Posts Tagged steady-state visual evoked potential
[ARTICLE] A Feasibility Study of SSVEP-Based Passive Training on an Ankle Rehabilitation Robot – Full Text
Objective. This study aims to establish a steady-state visual evoked potential- (SSVEP-) based passive training protocol on an ankle rehabilitation robot and validate its feasibility. Method. This paper combines SSVEP signals and the virtual reality circumstance through constructing information transmission loops between brains and ankle robots. The robot can judge motion intentions of subjects and trigger the training when subjects pay their attention on one of the four flickering circles. The virtual reality training circumstance provides real-time visual feedback of ankle rotation. Result. All five subjects succeeded in conducting ankle training based on the SSVEP-triggered training strategy following their motion intentions. The lowest success rate is 80%, and the highest one is 100%. The lowest information transfer rate (ITR) is 11.5 bits/min when the biggest one of the robots for this proposed training is set as 24 bits/min. Conclusion. The proposed training strategy is feasible and promising to be combined with a robot for ankle rehabilitation. Future work will focus on adopting more advanced data process techniques to improve the reliability of intention detection and investigating how patients respond to such a training strategy.
Stroke is one of the main root causes leading patients unable to comfortably control their muscles and bodies in the daily living, and even lose the ability [1–3]. The ability of body controlling is inversely proportional to the distance between brains and limbs, which means that the longer the distance is, the lower the ability is . Motor function of injured ankles will be recovered more difficult than one of the hands with a similar disability.
For early stage rehabilitation of injured ankles, if without sufficient rotations, ankle joints could gradually become stiff, and finally, foot drop will be generated [5, 6]. In order to avoid being stiff, muscle stretching and joint rotating are regarded as one of the important methods in traditional therapy of injured ankle joints. Traditional physical therapy is usually operated manually by therapists. It has a unique advantage, which therapists can observe real-time feedback from patients through their body reaction and communication and thus adjust the process accordingly. However, it also has several limitations: (1) therapists can feel weary for long-time operation; (2) operating strength cannot be kept uniformly during the whole process; (3) mental state of therapists is one of the key factors to affect therapy effect .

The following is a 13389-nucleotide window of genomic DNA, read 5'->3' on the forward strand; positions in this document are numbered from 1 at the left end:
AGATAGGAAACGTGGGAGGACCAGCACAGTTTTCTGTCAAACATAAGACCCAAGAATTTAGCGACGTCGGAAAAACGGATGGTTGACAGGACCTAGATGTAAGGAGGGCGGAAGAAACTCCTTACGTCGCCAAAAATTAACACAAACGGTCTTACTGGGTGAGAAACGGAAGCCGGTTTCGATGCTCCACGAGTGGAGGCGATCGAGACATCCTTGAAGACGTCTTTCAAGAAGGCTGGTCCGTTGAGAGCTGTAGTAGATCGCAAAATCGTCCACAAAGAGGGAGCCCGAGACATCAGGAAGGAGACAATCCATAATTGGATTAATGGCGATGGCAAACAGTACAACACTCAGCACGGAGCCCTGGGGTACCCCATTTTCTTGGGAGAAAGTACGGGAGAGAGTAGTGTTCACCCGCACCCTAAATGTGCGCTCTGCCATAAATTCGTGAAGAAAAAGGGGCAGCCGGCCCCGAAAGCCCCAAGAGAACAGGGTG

In order to release manpower and address those limitations, robots have been invented to substitute partial functions of traditional therapy [8, 9]. For ankle rehabilitation, there are two kinds of robots invented, one of which is platform-based robots, and the other is wearable devices . When training on platform-based robots, subjects are normally in a sitting position to train their physical function of muscle stretching and joint rotating [8, 10]. When training on wearable ankle robots, subjects are required to be in a standing position to improve their ability on walking . Therefore, platform-based robots can provide better rehabilitation for subjects with weak motion ability of ankle joints, while targeted subjects of wearable ankle robots are those whose motion ability of ankle joints is strong enough to walk, but gait needs to be rebuilt and improved further recovery .
Passive training is one of the basic functions of platform-based robots. Different with common passive stretching with constant speed, Zhang et al.  proposed an intelligent passive stretching strategy in ankle dorsiflexion/plantarflexion (DF/PF) for safety. During intelligent passive stretching, rotating speed of the robot was inversely proportional to resistance torque. As soon as predefined maximum resistance torque was reached, ankle joints would be held at the extreme position for a period of time to allow stress relaxation. For robot-assisted passive ankle training, subjects are requested to keep relaxed to follow up trajectories of robots [3, 10]. After experiencing passive training, physic function of ankle joints can be kept to a certain degree and foot drop can be alleviated correspondingly [5, 8, 12].